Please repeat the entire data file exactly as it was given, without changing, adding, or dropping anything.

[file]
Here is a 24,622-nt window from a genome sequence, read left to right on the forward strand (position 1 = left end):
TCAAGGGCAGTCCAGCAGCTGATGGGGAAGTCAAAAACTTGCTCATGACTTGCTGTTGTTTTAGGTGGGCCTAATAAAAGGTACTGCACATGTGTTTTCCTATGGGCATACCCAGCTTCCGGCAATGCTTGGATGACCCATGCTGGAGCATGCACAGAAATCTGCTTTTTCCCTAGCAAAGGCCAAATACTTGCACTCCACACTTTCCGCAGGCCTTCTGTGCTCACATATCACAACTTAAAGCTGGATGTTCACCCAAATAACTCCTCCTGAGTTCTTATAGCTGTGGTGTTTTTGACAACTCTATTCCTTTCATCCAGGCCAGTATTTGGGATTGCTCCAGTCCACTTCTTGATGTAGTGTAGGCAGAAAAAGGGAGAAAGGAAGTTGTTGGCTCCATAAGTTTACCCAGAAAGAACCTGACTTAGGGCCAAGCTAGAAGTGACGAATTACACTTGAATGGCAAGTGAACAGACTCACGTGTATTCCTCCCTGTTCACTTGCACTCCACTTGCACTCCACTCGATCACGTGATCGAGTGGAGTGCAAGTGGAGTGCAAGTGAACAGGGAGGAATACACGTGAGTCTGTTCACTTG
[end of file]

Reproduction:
Here is a 24,622-nt window from a genome sequence, read left to right on the forward strand (position 1 = left end):
TCAAGGGCAGTCCAGCAGCTGATGGGGAAGTCAAAAACTTGCTCATGACTTGCTGTTGTTTTAGGTGGGCCTAATAAAAGGTACTGCACATGTGTTTTCCTATGGGCATACCCAGCTTCCGGCAATGCTTGGATGACCCATGCTGGAGCATGCACAGAAATCTGCTTTTTCCCTAGCAAAGGCCAAATACTTGCACTCCACACTTTCCGCAGGCCTTCTGTGCTCACATATCACAACTTAAAGCTGGATGTTCACCCAAATAACTCCTCCTGAGTTCTTATAGCTGTGGTGTTTTTGACAACTCTATTCCTTTCATCCAGGCCAGTATTTGGGATTGCTCCAGTCCACTTCTTGATGTAGTGTAGGCAGAAAAAGGGAGAAAGGAAGTTGTTGGCTCCATAAGTTTACCCAGAAAGAACCTGACTTAGGGCCAAGCTAGAAGTGACGAATTACACTTGAATGGCAAGTGAACAGACTCACGTGTATTCCTCCCTGTTCACTTGCACTCCACTTGCACTCCACTCGATCACGTGATCGAGTGGAGTGCAAGTGGAGTGCAAGTGAACAGGGAGGAATACACGTGAGTCTGTTCACTTG